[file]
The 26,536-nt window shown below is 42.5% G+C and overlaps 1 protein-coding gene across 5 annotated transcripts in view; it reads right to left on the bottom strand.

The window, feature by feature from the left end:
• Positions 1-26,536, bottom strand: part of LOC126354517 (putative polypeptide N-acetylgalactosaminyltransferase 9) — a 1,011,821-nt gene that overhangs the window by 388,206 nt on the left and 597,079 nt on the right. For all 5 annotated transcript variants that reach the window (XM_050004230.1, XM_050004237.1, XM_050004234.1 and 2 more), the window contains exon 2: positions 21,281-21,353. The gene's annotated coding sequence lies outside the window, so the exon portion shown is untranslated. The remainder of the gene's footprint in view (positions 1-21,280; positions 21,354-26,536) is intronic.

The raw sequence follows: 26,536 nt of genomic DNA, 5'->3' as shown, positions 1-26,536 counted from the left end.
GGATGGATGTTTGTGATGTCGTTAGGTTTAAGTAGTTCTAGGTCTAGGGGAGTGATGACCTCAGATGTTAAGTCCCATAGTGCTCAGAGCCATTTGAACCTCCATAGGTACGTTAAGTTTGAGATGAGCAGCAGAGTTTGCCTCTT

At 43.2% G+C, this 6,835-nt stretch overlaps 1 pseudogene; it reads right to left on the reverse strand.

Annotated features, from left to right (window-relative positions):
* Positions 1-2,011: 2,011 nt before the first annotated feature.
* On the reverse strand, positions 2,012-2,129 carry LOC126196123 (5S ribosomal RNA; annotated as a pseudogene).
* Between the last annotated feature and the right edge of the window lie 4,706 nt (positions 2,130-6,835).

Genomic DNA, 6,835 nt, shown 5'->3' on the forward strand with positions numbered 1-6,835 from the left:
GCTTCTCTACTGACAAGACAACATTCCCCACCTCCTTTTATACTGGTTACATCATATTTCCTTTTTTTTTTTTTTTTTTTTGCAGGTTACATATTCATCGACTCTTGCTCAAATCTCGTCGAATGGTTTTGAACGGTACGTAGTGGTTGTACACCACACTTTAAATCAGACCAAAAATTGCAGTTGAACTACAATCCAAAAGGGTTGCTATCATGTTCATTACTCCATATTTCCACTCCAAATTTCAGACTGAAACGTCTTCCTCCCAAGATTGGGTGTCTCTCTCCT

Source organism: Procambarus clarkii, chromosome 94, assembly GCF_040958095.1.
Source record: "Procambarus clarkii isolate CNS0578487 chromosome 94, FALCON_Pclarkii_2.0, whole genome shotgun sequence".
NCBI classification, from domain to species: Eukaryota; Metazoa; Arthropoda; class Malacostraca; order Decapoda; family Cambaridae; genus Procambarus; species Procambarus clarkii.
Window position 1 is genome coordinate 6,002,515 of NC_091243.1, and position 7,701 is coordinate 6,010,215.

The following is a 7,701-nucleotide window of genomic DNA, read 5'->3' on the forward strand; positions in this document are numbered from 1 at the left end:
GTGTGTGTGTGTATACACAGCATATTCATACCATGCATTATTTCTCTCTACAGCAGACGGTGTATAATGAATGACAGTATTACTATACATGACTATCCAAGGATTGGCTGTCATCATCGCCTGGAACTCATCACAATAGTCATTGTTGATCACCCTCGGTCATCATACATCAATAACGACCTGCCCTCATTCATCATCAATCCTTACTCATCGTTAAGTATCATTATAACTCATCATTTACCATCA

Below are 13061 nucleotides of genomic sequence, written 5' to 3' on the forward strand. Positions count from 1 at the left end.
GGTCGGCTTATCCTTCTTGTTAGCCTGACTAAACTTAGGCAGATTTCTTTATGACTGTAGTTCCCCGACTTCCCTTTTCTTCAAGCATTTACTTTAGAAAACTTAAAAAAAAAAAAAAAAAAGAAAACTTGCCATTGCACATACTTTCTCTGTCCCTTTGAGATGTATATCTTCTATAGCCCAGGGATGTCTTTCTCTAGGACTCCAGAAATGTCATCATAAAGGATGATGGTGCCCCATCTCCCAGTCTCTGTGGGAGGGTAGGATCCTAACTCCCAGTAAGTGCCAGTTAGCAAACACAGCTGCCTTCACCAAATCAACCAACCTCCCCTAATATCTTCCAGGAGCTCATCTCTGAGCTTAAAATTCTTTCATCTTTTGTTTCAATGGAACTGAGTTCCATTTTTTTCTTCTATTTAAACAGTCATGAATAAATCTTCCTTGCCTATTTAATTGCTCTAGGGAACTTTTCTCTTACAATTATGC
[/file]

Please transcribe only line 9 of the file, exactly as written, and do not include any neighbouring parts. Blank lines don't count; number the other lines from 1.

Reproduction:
* On the reverse strand, positions 2,012-2,129 carry LOC126196123 (5S ribosomal RNA; annotated as a pseudogene).